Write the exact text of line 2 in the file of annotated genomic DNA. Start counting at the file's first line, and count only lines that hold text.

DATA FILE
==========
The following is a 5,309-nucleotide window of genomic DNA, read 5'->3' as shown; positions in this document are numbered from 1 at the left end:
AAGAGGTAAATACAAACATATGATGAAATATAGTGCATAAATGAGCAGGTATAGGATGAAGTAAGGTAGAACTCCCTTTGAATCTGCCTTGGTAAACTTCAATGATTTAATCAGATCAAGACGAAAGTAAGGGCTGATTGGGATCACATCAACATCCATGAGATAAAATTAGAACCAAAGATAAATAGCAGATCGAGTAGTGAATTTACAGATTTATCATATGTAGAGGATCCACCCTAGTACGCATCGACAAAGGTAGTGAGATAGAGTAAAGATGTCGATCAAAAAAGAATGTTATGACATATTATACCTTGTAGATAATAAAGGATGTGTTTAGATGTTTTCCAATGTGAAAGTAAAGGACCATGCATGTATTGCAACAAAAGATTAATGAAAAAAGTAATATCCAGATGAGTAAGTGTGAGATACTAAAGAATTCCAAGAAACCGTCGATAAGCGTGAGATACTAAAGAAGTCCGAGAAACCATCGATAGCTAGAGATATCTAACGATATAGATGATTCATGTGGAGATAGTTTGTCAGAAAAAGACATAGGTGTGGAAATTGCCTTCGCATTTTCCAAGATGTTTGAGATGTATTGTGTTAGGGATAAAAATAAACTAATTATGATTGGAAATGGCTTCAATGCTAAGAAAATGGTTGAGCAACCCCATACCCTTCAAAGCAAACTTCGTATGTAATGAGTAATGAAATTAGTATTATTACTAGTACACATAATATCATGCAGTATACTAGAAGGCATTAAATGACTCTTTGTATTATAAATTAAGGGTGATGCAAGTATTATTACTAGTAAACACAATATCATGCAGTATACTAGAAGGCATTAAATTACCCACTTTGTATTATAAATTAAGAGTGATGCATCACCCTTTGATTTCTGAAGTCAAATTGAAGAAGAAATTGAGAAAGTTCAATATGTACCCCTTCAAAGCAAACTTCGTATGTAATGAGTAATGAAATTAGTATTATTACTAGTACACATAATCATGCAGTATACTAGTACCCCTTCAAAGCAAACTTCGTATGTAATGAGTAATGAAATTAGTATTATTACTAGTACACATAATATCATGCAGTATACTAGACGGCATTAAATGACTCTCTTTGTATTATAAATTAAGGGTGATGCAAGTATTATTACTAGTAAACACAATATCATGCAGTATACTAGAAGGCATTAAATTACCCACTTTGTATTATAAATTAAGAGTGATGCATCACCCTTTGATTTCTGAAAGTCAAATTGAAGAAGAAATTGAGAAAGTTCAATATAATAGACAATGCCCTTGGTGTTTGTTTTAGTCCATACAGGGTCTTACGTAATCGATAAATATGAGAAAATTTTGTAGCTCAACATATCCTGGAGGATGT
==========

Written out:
AAGAGGTAAATACAAACATATGATGAAATATAGTGCATAAATGAGCAGGTATAGGATGAAGTAAGGTAGAACTCCCTTTGAATCTGCCTTGGTAAACTTCAATGATTTAATCAGATCAAGACGAAAGTAAGGGCTGATTGGGATCACATCAACATCCATGAGATAAAATTAGAACCAAAGATAAATAGCAGATCGAGTAGTGAATTTACAGATTTATCATATGTAGAGGATCCACCCTAGTACGCATCGACAAAGGTAGTGAGATAGAGTAAAGATGTCGATCAAAAAAGAATGTTATGACATATTATACCTTGTAGATAATAAAGGATGTGTTTAGATGTTTTCCAATGTGAAAGTAAAGGACCATGCATGTATTGCAACAAAAGATTAATGAAAAAAGTAATATCCAGATGAGTAAGTGTGAGATACTAAAGAATTCCAAGAAACCGTCGATAAGCGTGAGATACTAAAGAAGTCCGAGAAACCATCGATAGCTAGAGATATCTAACGATATAGATGATTCATGTGGAGATAGTTTGTCAGAAAAAGACATAGGTGTGGAAATTGCCTTCGCATTTTCCAAGATGTTTGAGATGTATTGTGTTAGGGATAAAAATAAACTAATTATGATTGGAAATGGCTTCAATGCTAAGAAAATGGTTGAGCAACCCCATACCCTTCAAAGCAAACTTCGTATGTAATGAGTAATGAAATTAGTATTATTACTAGTACACATAATATCATGCAGTATACTAGAAGGCATTAAATGACTCTTTGTATTATAAATTAAGGGTGATGCAAGTATTATTACTAGTAAACACAATATCATGCAGTATACTAGAAGGCATTAAATTACCCACTTTGTATTATAAATTAAGAGTGATGCATCACCCTTTGATTTCTGAAGTCAAATTGAAGAAGAAATTGAGAAAGTTCAATATGTACCCCTTCAAAGCAAACTTCGTATGTAATGAGTAATGAAATTAGTATTATTACTAGTACACATAATCATGCAGTATACTAGTACCCCTTCAAAGCAAACTTCGTATGTAATGAGTAATGAAATTAGTATTATTACTAGTACACATAATATCATGCAGTATACTAGACGGCATTAAATGACTCTCTTTGTATTATAAATTAAGGGTGATGCAAGTATTATTACTAGTAAACACAATATCATGCAGTATACTAGAAGGCATTAAATTACCCACTTTGTATTATAAATTAAGAGTGATGCATCACCCTTTGATTTCTGAAAGTCAAATTGAAGAAGAAATTGAGAAAGTTCAATATAATAGACAATGCCCTTGGTGTTTGTTTTAGTCCATACAGGGTCTTACGTAATCGATAAATATGAGAAAATTTTGTAGCTCAACATATCCTGGAGGATGT